I know a creative type who bursts with ideas. She’s not so verbal in large brainstorming meetings, but boy, can she sell it in smaller gatherings.

She jots down what I call the “headlines” of her ideas, one-liners that she’ll get back to.

You really believed in this woman’s passion and drive and couldn’t wait to hear what she’d come up with next.

Yet one thing she didn’t excel at was the doing part—getting all these ideas done—even when they fell within her own job description.

The key phrase she uttered over and over again? “Somebody should.”

“I just thought of Idea X to help us promote Campaign Y! Somebody should do A and B to make this happen.”

And just like that, she had already moved on to her next big idea.

By the end of the year, she had a whole list of great ideas she’d come up with, but couldn’t mark any of them as complete. That’s not a good legacy to look back on.

>>What you can do instead: If you’re an idea person, keep the ideas coming—but get selective. Pick out the top three ideas you’d like to focus on for the year. You can add or subtract ideas; you know your own workload best.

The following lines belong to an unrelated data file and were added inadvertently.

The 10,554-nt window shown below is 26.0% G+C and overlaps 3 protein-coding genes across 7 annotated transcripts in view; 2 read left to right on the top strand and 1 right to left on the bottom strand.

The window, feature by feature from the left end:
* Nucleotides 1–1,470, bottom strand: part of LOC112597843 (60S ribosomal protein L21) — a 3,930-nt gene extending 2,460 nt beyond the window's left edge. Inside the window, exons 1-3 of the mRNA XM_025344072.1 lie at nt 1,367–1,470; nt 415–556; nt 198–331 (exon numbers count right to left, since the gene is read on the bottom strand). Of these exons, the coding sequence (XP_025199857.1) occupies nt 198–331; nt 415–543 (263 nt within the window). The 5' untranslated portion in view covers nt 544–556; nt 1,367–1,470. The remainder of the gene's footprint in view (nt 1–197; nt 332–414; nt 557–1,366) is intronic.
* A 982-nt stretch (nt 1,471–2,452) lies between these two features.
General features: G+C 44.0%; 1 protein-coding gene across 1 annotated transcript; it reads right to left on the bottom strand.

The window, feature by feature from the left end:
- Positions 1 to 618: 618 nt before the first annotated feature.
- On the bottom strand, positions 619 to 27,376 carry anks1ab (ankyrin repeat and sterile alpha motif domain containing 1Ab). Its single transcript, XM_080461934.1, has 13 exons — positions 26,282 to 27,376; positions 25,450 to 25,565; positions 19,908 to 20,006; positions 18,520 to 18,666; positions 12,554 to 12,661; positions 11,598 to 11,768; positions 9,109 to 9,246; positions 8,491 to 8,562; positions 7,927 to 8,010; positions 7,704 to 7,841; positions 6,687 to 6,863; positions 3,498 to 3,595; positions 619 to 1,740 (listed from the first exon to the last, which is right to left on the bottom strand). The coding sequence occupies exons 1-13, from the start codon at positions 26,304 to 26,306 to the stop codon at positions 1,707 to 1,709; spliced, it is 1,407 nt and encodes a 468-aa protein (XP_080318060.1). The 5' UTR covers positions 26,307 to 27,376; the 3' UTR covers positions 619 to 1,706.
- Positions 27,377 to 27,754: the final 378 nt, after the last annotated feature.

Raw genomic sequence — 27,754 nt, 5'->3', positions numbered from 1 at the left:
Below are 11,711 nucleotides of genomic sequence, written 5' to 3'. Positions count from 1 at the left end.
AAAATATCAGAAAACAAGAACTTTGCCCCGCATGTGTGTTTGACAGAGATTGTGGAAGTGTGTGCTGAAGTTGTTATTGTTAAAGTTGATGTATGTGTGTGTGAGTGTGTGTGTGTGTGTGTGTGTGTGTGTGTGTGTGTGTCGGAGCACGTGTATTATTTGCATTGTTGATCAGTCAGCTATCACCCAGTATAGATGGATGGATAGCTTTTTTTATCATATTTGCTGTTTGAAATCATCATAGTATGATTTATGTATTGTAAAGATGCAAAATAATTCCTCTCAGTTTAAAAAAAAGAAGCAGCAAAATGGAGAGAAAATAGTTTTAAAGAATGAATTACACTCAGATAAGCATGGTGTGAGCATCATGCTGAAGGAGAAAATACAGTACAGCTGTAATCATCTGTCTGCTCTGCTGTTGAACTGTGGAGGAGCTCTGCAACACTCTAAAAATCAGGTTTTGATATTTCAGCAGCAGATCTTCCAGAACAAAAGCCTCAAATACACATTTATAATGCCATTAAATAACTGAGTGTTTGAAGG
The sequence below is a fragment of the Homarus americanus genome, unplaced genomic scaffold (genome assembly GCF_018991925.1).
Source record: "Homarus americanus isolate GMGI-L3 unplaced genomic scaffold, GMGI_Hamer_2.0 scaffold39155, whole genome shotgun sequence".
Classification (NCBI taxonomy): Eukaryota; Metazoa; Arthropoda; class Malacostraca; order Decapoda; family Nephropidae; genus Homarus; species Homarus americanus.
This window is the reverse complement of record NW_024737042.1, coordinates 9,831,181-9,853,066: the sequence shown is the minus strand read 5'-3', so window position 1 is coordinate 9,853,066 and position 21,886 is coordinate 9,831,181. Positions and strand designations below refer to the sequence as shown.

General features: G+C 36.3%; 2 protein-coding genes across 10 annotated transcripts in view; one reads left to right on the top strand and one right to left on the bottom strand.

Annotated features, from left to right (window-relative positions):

Then really look into what it will take to make your ideas come alive. Is this something you can do on your own? Do you need a team? What other duties or projects may be impacted?

The point is to set clear priorities so you aren’t always moving on to the next idea before the first one is even fully hatched, and so you don’t risk letting important tasks drop.

2. Stop the excuses.

It can be tempting to deflect the “What went wrong?” and “How did this happen?” questions with all the great reasons you can find. And these reasons may be valid ones, including things that were out of your control, and things that could happen to anybody.

The thing is, what people want to see is how you handle it if something goes wrong. They want to hear what you’re going to do to fix the problem, or better yet, see what you’ve already done. They may also may want to hear a sincere apology.

Fairly or not, without these factors in play, all they’re going to hear from you is a bunch of excuses. And down goes your credibility and their trust in you.

>>What you can do about it: Along with being responsible for getting things done, being accountable means learning to recognize early on when you might need help or when things aren’t going as planned. It all goes back to that point about ownership.